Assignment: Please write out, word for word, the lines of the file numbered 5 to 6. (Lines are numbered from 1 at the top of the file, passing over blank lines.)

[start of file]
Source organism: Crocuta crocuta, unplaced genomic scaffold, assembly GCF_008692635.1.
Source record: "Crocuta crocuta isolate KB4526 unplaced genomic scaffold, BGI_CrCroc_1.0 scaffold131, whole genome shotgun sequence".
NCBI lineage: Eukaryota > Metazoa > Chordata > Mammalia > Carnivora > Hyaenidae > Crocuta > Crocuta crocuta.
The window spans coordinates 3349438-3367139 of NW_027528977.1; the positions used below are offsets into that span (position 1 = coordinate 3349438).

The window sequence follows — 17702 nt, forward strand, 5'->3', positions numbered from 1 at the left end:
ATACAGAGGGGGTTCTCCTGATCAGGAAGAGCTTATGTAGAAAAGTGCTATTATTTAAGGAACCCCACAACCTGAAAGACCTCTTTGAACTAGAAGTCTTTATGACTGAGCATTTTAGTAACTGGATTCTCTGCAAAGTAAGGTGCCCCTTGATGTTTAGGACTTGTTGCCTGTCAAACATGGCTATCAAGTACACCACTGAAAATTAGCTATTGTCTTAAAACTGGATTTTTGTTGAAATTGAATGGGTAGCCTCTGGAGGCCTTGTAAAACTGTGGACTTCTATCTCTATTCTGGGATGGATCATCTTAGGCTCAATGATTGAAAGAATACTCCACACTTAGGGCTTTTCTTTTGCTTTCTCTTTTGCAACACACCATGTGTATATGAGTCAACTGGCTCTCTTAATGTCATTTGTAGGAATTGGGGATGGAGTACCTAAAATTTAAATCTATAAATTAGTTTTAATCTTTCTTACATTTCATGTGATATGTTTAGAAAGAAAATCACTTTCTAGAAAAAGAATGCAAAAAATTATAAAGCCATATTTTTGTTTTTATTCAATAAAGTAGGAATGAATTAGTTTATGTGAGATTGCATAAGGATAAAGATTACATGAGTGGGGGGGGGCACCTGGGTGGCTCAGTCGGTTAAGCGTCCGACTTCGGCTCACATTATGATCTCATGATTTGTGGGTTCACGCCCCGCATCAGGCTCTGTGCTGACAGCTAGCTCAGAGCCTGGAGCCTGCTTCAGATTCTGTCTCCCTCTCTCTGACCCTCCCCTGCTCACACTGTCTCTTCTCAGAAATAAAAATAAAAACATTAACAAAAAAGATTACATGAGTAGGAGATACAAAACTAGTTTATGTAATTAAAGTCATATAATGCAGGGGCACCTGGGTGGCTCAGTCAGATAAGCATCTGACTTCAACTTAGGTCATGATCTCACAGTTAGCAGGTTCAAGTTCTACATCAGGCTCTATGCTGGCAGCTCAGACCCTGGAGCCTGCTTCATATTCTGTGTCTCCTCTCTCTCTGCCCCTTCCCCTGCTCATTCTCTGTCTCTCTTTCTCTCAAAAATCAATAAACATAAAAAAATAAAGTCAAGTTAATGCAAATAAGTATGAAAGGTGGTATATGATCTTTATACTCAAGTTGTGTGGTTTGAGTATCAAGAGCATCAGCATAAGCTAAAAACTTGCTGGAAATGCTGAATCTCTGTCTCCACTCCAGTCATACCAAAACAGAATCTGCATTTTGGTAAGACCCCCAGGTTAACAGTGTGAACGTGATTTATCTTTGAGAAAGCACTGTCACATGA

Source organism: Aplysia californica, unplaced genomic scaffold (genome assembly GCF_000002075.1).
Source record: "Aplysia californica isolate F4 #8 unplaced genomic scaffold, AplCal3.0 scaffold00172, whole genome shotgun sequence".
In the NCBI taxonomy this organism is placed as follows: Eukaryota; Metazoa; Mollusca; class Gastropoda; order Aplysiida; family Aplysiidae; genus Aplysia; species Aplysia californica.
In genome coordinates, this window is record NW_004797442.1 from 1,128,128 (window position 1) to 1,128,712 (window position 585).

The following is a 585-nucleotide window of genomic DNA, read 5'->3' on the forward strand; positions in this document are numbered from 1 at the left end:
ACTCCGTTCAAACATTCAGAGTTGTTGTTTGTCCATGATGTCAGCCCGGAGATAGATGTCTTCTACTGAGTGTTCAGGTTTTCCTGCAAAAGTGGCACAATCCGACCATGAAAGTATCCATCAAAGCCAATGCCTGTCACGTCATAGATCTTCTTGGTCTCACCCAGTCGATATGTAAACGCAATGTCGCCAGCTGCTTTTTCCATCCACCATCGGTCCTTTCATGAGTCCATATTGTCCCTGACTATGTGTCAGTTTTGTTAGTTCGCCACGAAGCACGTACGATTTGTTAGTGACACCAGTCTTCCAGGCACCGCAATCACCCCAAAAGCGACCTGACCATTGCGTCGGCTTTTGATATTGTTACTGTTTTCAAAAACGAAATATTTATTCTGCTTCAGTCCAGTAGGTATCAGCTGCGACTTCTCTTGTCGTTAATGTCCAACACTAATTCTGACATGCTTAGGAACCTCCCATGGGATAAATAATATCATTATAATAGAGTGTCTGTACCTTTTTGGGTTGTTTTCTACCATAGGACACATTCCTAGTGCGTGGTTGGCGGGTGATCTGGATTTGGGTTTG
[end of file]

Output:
The window sequence follows — 17702 nt, forward strand, 5'->3', positions numbered from 1 at the left end:
ATACAGAGGGGGTTCTCCTGATCAGGAAGAGCTTATGTAGAAAAGTGCTATTATTTAAGGAACCCCACAACCTGAAAGACCTCTTTGAACTAGAAGTCTTTATGACTGAGCATTTTAGTAACTGGATTCTCTGCAAAGTAAGGTGCCCCTTGATGTTTAGGACTTGTTGCCTGTCAAACATGGCTATCAAGTACACCACTGAAAATTAGCTATTGTCTTAAAACTGGATTTTTGTTGAAATTGAATGGGTAGCCTCTGGAGGCCTTGTAAAACTGTGGACTTCTATCTCTATTCTGGGATGGATCATCTTAGGCTCAATGATTGAAAGAATACTCCACACTTAGGGCTTTTCTTTTGCTTTCTCTTTTGCAACACACCATGTGTATATGAGTCAACTGGCTCTCTTAATGTCATTTGTAGGAATTGGGGATGGAGTACCTAAAATTTAAATCTATAAATTAGTTTTAATCTTTCTTACATTTCATGTGATATGTTTAGAAAGAAAATCACTTTCTAGAAAAAGAATGCAAAAAATTATAAAGCCATATTTTTGTTTTTATTCAATAAAGTAGGAATGAATTAGTTTATGTGAGATTGCATAAGGATAAAGATTACATGAGTGGGGGGGGGCACCTGGGTGGCTCAGTCGGTTAAGCGTCCGACTTCGGCTCACATTATGATCTCATGATTTGTGGGTTCACGCCCCGCATCAGGCTCTGTGCTGACAGCTAGCTCAGAGCCTGGAGCCTGCTTCAGATTCTGTCTCCCTCTCTCTGACCCTCCCCTGCTCACACTGTCTCTTCTCAGAAATAAAAATAAAAACATTAACAAAAAAGATTACATGAGTAGGAGATACAAAACTAGTTTATGTAATTAAAGTCATATAATGCAGGGGCACCTGGGTGGCTCAGTCAGATAAGCATCTGACTTCAACTTAGGTCATGATCTCACAGTTAGCAGGTTCAAGTTCTACATCAGGCTCTATGCTGGCAGCTCAGACCCTGGAGCCTGCTTCATATTCTGTGTCTCCTCTCTCTCTGCCCCTTCCCCTGCTCATTCTCTGTCTCTCTTTCTCTCAAAAATCAATAAACATAAAAAAATAAAGTCAAGTTAATGCAAATAAGTATGAAAGGTGGTATATGATCTTTATACTCAAGTTGTGTGGTTTGAGTATCAAGAGCATCAGCATAAGCTAAAAACTTGCTGGAAATGCTGAATCTCTGTCTCCACTCCAGTCATACCAAAACAGAATCTGCATTTTGGTAAGACCCCCAGGTTAACAGTGTGAACGTGATTTATCTTTGAGAAAGCACTGTCACATGA